Receptors, Somatotropin: Cell surface proteins that bind GROWTH HORMONE with high affinity and trigger intracellular changes influencing the behavior of cells. Activation of growth hormone receptors regulates amino acid transport through cell membranes, RNA translation to protein, DNA transcription, and protein and amino acid catabolism in many cell types. Many of these effects are mediated indirectly through stimulation of the release of somatomedins.Growth Hormone: A polypeptide that is secreted by the adenohypophysis (PITUITARY GLAND, ANTERIOR). Growth hormone, also known as somatotropin, stimulates mitosis, cell differentiation and cell growth. Species-specific growth hormones have been synthesized.Carrier Proteins: Transport proteins that carry specific substances in the blood or across cell membranes.Human Growth Hormone: A 191-amino acid polypeptide hormone secreted by the human adenohypophysis (PITUITARY GLAND, ANTERIOR), also known as GH or somatotropin. Synthetic growth hormone, termed somatropin, has replaced the natural form in therapeutic usage such as treatment of dwarfism in children with growth hormone deficiency.Insulin-Like Growth Factor I: A well-characterized basic peptide believed to be secreted by the liver and to circulate in the blood. It has growth-regulating, insulin-like, and mitogenic activities. This growth factor has a major, but not absolute, dependence on GROWTH HORMONE. It is believed to be mainly active in adults in contrast to INSULIN-LIKE GROWTH FACTOR II, which is a major fetal growth factor.Growth Disorders: Deviations from the average values for a specific age and sex in any or all of the following: height, weight, skeletal proportions, osseous development, or maturation of features. Included here are both acceleration and retardation of growth.Insulin-Like Growth Factor Binding Protein 3: One of the six homologous soluble proteins that bind insulin-like growth factors (SOMATOMEDINS) and modulate their mitogenic and metabolic actions at the cellular level.Chromatography, Gel: Chromatography on non-ionic gels without regard to the mechanism of solute discrimination.Reference Values: The range or frequency distribution of a measurement in a population (of organisms, organs or things) that has not been selected for the presence of disease or abnormality.Reference Standards: A basis of value established for the measure of quantity, weight, extent or quality, e.g. weight standards, standard solutions, methods, techniques, and procedures used in diagnosis and therapy.Gestational Age: The age of the conceptus, beginning from the time of FERTILIZATION. In clinical obstetrics, the gestational age is often estimated as the time from the last day of the last MENSTRUATION which is about 2 weeks before OVULATION and fertilization.Sheep: Any of the ruminant mammals with curved horns in the genus Ovis, family Bovidae. They possess lachrymal grooves and interdigital glands, which are absent in GOATS.Pregnancy: The status during which female mammals carry their developing young (EMBRYOS or FETUSES) in utero before birth, beginning from FERTILIZATION to BIRTH.Swine: Any of various animals that constitute the family Suidae and comprise stout-bodied, short-legged omnivorous mammals with thick skin, usually covered with coarse bristles, a rather long mobile snout, and small tail. Included are the genera Babyrousa, Phacochoerus (wart hogs), and Sus, the latter containing the domestic pig (see SUS SCROFA).Liver: A large lobed glandular organ in the abdomen of vertebrates that is responsible for detoxification, metabolism, synthesis and storage of various substances.RNA, Messenger: RNA sequences that serve as templates for protein synthesis. Bacterial mRNAs are generally primary transcripts in that they do not require post-transcriptional processing. Eukaryotic mRNA is synthesized in the nucleus and must be exported to the cytoplasm for translation. Most eukaryotic mRNAs have a sequence of polyadenylic acid at the 3' end, referred to as the poly(A) tail. The function of this tail is not known for certain, but it may play a role in the export of mature mRNA from the nucleus as well as in helping stabilize some mRNA molecules by retarding their degradation in the cytoplasm.Cattle: Domesticated bovine animals of the genus Bos, usually kept on a farm or ranch and used for the production of meat or dairy products or for heavy labor.Encyclopedias as Topic: Works containing information articles on subjects in every field of knowledge, usually arranged in alphabetical order, or a similar work limited to a special field or subject. (From The ALA Glossary of Library and Information Science, 1983)New England: The geographic area of New England in general and when the specific state or states are not indicated. States usually included in this region are Maine, New Hampshire, Vermont, Massachusetts, Connecticut, and Rhode Island.Periodicals as Topic: A publication issued at stated, more or less regular, intervals.Off-Label Use: The practice of prescribing or using a drug outside the scope of the drug's official approved label as designated by a regulatory agency concerning the treatment of a particular disease or condition.Journal Impact Factor: A quantitative measure of the frequency on average with which articles in a journal have been cited in a given period of time.Bone Density: The amount of mineral per square centimeter of BONE. This is the definition used in clinical practice. Actual bone density would be expressed in grams per milliliter. It is most frequently measured by X-RAY ABSORPTIOMETRY or TOMOGRAPHY, X RAY COMPUTED. Bone density is an important predictor for OSTEOPOROSIS.Laron Syndrome: An autosomal recessive disorder characterized by short stature, defective GROWTH HORMONE RECEPTOR, and failure to generate INSULIN-LIKE GROWTH FACTOR I by GROWTH HORMONE. Laron syndrome is not a form of primary pituitary dwarfism (GROWTH HORMONE DEFICIENCY DWARFISM) but the result of mutation of the human GHR gene on chromosome 5.Androgen-Insensitivity Syndrome: A disorder of sexual development transmitted as an X-linked recessive trait. These patients have a karyotype of 46,XY with end-organ resistance to androgen due to mutations in the androgen receptor (RECEPTORS, ANDROGEN) gene. Severity of the defect in receptor quantity or quality correlates with their phenotypes. In these genetic males, the phenotypic spectrum ranges from those with normal female external genitalia, through those with genital ambiguity as in Reifenstein Syndrome, to that of a normal male with INFERTILITY.Dwarfism: A genetic or pathological condition that is characterized by short stature and undersize. Abnormal skeletal growth usually results in an adult who is significantly below the average height.Juvenile Hormones: Compounds, either natural or synthetic, which block development of the growing insect.Sex Hormone-Binding Globulin: A glycoprotein migrating as a beta-globulin. Its molecular weight, 52,000 or 95,000-115,000, indicates that it exists as a dimer. The protein binds testosterone, dihydrotestosterone, and estradiol in the plasma. Sex hormone-binding protein has the same amino acid sequence as ANDROGEN-BINDING PROTEIN. They differ by their sites of synthesis and post-translational oligosaccharide modifications.Hemolymph: The blood/lymphlike nutrient fluid of some invertebrates.Frozen Sections: Thinly cut sections of frozen tissue specimens prepared with a cryostat or freezing microtome.Antibodies: Immunoglobulin molecules having a specific amino acid sequence by virtue of which they interact only with the ANTIGEN (or a very similar shape) that induced their synthesis in cells of the lymphoid series (especially PLASMA CELLS).Immunohistochemistry: Histochemical localization of immunoreactive substances using labeled antibodies as reagents.Receptors, Thyroid Hormone: Specific high affinity binding proteins for THYROID HORMONES in target cells. They are usually found in the nucleus and regulate DNA transcription. These receptors are activated by hormones that leads to transcription, cell differentiation, and growth suppression. Thyroid hormone receptors are encoded by two genes (GENES, ERBA): erbA-alpha and erbA-beta for alpha and beta thyroid hormone receptors, respectively.Receptors, Cytokine: Cell surface proteins that bind cytokines and trigger intracellular changes influencing the behavior of cells.Molecular Sequence Data: Descriptions of specific amino acid, carbohydrate, or nucleotide sequences which have appeared in the published literature and/or are deposited in and maintained by databanks such as GENBANK, European Molecular Biology Laboratory (EMBL), National Biomedical Research Foundation (NBRF), or other sequence repositories.Signal Transduction: The intracellular transfer of information (biological activation/inhibition) through a signal pathway. In each signal transduction system, an activation/inhibition signal from a biologically active molecule (hormone, neurotransmitter) is mediated via the coupling of a receptor/enzyme to a second messenger system or to an ion channel. Signal transduction plays an important role in activating cellular functions, cell differentiation, and cell proliferation. Examples of signal transduction systems are the GAMMA-AMINOBUTYRIC ACID-postsynaptic receptor-calcium ion channel system, the receptor-mediated T-cell activation pathway, and the receptor-mediated activation of phospholipases. Those coupled to membrane depolarization or intracellular release of calcium include the receptor-mediated activation of cytotoxic functions in granulocytes and the synaptic potentiation of protein kinase activation. Some signal transduction pathways may be part of larger signal transduction pathways; for example, protein kinase activation is part of the platelet activation signal pathway.Dictionaries, MedicalDictionaries as Topic: Lists of words, usually in alphabetical order, giving information about form, pronunciation, etymology, grammar, and meaning.Collagen Type I: The most common form of fibrillar collagen. It is a major constituent of bone (BONE AND BONES) and SKIN and consists of a heterotrimer of two alpha1(I) and one alpha2(I) chains.Procollagen: A biosynthetic precursor of collagen containing additional amino acid sequences at the amino-terminal and carboxyl-terminal ends of the polypeptide chains.Dictionaries, ChemicalGingival Crevicular Fluid: A fluid occurring in minute amounts in the gingival crevice, believed by some authorities to be an inflammatory exudate and by others to cleanse material from the crevice, containing sticky plasma proteins which improve adhesions of the epithelial attachment, have antimicrobial properties, and exert antibody activity. (From Jablonski, Illustrated Dictionary of Dentistry, 1982)Biological Science Disciplines: All of the divisions of the natural sciences dealing with the various aspects of the phenomena of life and vital processes. The concept includes anatomy and physiology, biochemistry and biophysics, and the biology of animals, plants, and microorganisms. It should be differentiated from BIOLOGY, one of its subdivisions, concerned specifically with the origin and life processes of living organisms.Hormones: Chemical substances having a specific regulatory effect on the activity of a certain organ or organs. The term was originally applied to substances secreted by various ENDOCRINE GLANDS and transported in the bloodstream to the target organs. It is sometimes extended to include those substances that are not produced by the endocrine glands but that have similar effects.Quality of Life: A generic concept reflecting concern with the modification and enhancement of life attributes, e.g., physical, political, moral and social environment; the overall condition of a human life.Antibody Specificity: The property of antibodies which enables them to react with some ANTIGENIC DETERMINANTS and not with others. Specificity is dependent on chemical composition, physical forces, and molecular structure at the binding site.Antibodies, Monoclonal: Antibodies produced by a single clone of cells.Insulin: A 51-amino acid pancreatic hormone that plays a major role in the regulation of glucose metabolism, directly by suppressing endogenous glucose production (GLYCOGENOLYSIS; GLUCONEOGENESIS) and indirectly by suppressing GLUCAGON secretion and LIPOLYSIS. Native insulin is a globular protein comprised of a zinc-coordinated hexamer. Each insulin monomer containing two chains, A (21 residues) and B (30 residues), linked by two disulfide bonds. Insulin is used as a drug to control insulin-dependent diabetes mellitus (DIABETES MELLITUS, TYPE 1).Insulin Resistance: Diminished effectiveness of INSULIN in lowering blood sugar levels: requiring the use of 200 units or more of insulin per day to prevent HYPERGLYCEMIA or KETOSIS.Glucose: A primary source of energy for living organisms. It is naturally occurring and is found in fruits and other parts of plants in its free state. It is used therapeutically in fluid and nutrient replacement.HIV Infections: Includes the spectrum of human immunodeficiency virus infections that range from asymptomatic seropositivity, thru AIDS-related complex (ARC), to acquired immunodeficiency syndrome (AIDS).Bahamas: A chain of islands, cays, and reefs in the West Indies, lying southeast of Florida and north of Cuba. It is an independent state, called also the Commonwealth of the Bahamas or the Bahama Islands. The name likely represents the local name Guanahani, itself of uncertain origin. (From Webster's New Geographical Dictionary, 1988, p106 & Room, Brewer's Dictionary of Names, 1992, p45)Infectious Disease Transmission, Vertical: The transmission of infectious disease or pathogens from one generation to another. It includes transmission in utero or intrapartum by exposure to blood and secretions, and postpartum exposure via breastfeeding.Anti-HIV Agents: Agents used to treat AIDS and/or stop the spread of the HIV infection. These do not include drugs used to treat symptoms or opportunistic infections associated with AIDS.Developing Countries: Countries in the process of change with economic growth, that is, an increase in production, per capita consumption, and income. The process of economic growth involves better utilization of natural and human resources, which results in a change in the social, political, and economic structures.Antiretroviral Therapy, Highly Active: Drug regimens, for patients with HIV INFECTIONS, that aggressively suppress HIV replication. The regimens usually involve administration of three or more different drugs including a protease inhibitor.Zimbabwe: A republic in southern Africa, east of ZAMBIA and BOTSWANA and west of MOZAMBIQUE. Its capital is Harare. It was formerly called Rhodesia and Southern Rhodesia.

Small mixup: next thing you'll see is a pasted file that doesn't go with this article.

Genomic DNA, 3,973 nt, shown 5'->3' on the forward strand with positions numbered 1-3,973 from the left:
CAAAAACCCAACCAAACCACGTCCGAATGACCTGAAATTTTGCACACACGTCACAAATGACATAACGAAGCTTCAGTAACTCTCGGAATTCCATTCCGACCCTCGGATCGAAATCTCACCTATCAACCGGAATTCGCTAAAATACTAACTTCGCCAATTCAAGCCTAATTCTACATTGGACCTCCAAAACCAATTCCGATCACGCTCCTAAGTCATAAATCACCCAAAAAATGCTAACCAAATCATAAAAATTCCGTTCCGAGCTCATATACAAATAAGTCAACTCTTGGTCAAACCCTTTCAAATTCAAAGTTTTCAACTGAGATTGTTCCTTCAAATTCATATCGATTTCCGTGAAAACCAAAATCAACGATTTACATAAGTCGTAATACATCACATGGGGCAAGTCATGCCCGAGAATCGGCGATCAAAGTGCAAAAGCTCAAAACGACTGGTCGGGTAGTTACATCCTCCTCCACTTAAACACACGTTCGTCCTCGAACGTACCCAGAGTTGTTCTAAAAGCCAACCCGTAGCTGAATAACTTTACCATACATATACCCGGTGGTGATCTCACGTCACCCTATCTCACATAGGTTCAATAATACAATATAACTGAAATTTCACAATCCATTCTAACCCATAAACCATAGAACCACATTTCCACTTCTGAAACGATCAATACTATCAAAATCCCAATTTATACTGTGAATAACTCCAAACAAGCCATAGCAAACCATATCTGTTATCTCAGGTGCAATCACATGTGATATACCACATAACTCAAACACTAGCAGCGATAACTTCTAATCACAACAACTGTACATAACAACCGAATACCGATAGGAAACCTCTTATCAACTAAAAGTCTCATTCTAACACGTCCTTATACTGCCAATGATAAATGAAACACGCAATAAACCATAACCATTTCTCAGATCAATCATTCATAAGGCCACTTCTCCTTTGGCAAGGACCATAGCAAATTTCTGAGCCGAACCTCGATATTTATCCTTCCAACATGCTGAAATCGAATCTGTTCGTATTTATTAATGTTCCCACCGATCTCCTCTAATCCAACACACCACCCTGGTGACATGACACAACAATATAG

• Mutations in this gene have been associated with Laron syndrome , also known as the growth hormone insensitivity syndrome (GHIS), a disorder characterized by short stature (proportional dwarfism). (wikipedia.org)